But not passive acceptance. Seagate is now set to buy itself a share of a NAND-making operation. Toshiba recently signed an $18bn deal to sell its flash chip-making business to a consortium that includes Seagate. Other members of the consortium include Apple, flash drive maker Kingston Technology and Dell Technologies Capital. Clearly a common motivation for joining the consortium has been the desire to secure a flash supply. That was also the primary motive for WD's purchase of flash chip maker SanDisk for $19bn in 2016 (and that purchase is at the root of WD's belief that it can block the Toshiba sale in court, because SanDisk has interests in Toshiba's NAND operations.)

In its Flash Memory Summit presentation, Seagate concluded that there are three possibilities for the future NAND price curve. When the current 2-D to 3-D transition ends, the curve could return to the same previous downward gradient, it could take on an even steeper descent rate or it could assume a gentler downward slope. Although the drive giant stressed that any of these futures is possible, it also suggested that the last of those three possibilities is the most likely, because of the ever-growing capital expenditure involved in NAND chip making. Seagate pointed out that since 2013, capital spending on NAND fabrication plants has been rising sharply as percentage of revenue, increasing from roughly 25% between 2013 and 2015 and now running at over 40%. It also cited a Credit Suisse estimate that capex per 1% of increased NAND output has more than doubled over the last three years.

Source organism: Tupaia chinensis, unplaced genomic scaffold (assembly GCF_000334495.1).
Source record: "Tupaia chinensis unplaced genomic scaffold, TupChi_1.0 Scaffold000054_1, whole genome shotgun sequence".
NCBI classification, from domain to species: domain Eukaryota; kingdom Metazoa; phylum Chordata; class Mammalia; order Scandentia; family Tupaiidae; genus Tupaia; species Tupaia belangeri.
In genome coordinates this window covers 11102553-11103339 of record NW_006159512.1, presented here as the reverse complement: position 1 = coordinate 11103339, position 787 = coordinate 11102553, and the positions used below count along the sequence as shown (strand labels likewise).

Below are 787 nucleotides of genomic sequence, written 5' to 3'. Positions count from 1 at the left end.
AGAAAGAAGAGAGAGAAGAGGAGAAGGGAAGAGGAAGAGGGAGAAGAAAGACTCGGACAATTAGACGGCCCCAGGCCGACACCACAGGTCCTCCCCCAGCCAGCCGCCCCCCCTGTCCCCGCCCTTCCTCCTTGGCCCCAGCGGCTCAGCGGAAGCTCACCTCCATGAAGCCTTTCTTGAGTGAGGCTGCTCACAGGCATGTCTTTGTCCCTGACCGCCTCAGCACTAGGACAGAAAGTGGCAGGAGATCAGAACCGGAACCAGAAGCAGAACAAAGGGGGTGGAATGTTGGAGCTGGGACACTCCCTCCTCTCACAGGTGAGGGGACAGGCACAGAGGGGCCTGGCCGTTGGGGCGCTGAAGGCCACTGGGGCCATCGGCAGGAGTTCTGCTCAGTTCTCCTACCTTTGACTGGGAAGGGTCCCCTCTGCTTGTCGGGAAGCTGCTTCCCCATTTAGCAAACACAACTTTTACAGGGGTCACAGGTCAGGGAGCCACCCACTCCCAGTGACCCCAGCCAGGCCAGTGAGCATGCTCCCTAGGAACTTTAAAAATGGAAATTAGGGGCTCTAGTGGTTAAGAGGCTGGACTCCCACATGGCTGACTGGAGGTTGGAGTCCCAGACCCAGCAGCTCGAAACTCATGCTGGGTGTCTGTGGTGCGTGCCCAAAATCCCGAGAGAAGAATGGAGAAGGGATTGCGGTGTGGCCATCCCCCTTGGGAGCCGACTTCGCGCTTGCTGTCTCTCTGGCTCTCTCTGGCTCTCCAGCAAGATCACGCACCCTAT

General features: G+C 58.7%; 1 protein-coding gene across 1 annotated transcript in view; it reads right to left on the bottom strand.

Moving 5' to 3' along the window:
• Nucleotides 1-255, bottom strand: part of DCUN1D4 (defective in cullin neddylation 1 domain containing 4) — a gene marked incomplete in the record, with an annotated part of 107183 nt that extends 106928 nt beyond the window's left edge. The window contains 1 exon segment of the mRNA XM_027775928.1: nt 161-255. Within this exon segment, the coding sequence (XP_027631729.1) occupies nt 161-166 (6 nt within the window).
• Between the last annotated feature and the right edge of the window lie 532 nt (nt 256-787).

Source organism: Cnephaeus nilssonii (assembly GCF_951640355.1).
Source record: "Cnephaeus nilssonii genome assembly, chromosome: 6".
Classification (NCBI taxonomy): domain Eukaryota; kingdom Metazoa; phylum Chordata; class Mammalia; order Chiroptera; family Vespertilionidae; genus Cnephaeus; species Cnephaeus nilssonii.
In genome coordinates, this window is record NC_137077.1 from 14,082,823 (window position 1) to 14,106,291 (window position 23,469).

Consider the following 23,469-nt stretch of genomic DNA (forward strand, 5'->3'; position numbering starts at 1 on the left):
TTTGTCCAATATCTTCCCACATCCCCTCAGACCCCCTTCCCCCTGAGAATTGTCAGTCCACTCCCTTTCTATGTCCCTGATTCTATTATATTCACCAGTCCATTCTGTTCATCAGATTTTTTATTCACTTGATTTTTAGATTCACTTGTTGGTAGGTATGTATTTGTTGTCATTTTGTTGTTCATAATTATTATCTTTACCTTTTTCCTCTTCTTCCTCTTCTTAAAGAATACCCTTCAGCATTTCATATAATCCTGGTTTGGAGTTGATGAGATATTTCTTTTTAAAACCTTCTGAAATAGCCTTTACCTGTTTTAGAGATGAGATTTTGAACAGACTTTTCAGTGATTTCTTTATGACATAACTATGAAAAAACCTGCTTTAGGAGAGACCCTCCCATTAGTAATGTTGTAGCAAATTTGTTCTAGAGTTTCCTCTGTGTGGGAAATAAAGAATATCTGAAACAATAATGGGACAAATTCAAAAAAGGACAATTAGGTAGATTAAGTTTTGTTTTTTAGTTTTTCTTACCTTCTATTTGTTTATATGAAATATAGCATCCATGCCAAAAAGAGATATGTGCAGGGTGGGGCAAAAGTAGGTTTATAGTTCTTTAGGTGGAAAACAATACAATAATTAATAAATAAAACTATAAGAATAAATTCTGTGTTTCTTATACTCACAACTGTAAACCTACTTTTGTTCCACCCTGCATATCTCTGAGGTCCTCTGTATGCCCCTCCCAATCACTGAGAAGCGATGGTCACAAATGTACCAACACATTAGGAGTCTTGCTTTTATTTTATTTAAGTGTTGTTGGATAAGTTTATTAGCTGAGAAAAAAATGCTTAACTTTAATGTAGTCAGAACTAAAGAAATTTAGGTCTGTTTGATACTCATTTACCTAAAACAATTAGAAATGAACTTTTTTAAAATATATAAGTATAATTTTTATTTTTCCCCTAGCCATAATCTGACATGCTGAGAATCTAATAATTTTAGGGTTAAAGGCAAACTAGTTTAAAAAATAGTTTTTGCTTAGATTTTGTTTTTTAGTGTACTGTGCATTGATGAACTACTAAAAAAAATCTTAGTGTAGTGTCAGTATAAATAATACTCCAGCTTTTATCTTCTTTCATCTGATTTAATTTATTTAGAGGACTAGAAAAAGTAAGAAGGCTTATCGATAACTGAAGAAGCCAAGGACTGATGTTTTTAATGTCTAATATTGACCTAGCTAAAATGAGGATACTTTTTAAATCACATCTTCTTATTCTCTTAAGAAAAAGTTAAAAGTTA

Others have made similar comments. This year, WD said that the manufacturing of 3-D flash chips involves six to seven times more capex than for 2-D flash chips. This does not mean, however, that flash will not continue to replace disk as a primary storage medium, and WD said that will happen because flash prices will head downward while the disk price curve will continue to flatten. Other chip makers have made very similar statements and have even predicted that in 2018 the latest generation of QLC flash will begin attacking the last redoubt of enterprise disk; namely, 7,200rpm high-capacity disk drives.

While Micron has described flash prices as currently far more volatile than those of DRAM, it has said that this will change over time. Investments in manufacturing will see output rise and become steadier, according to Micron, because as the industry becomes larger, the effect of new fabrication plants coming online will diminish. The Chinese government has declared a plan to spend a massive $150bn developing a home-grown (rather than foreign-operated) semiconductor industry in China. Current NAND makers say it will be some years before Chinese state-funded manufacturers can enter the market, and that even then, on a technical basis their products will be generations behind those of the incumbent suppliers.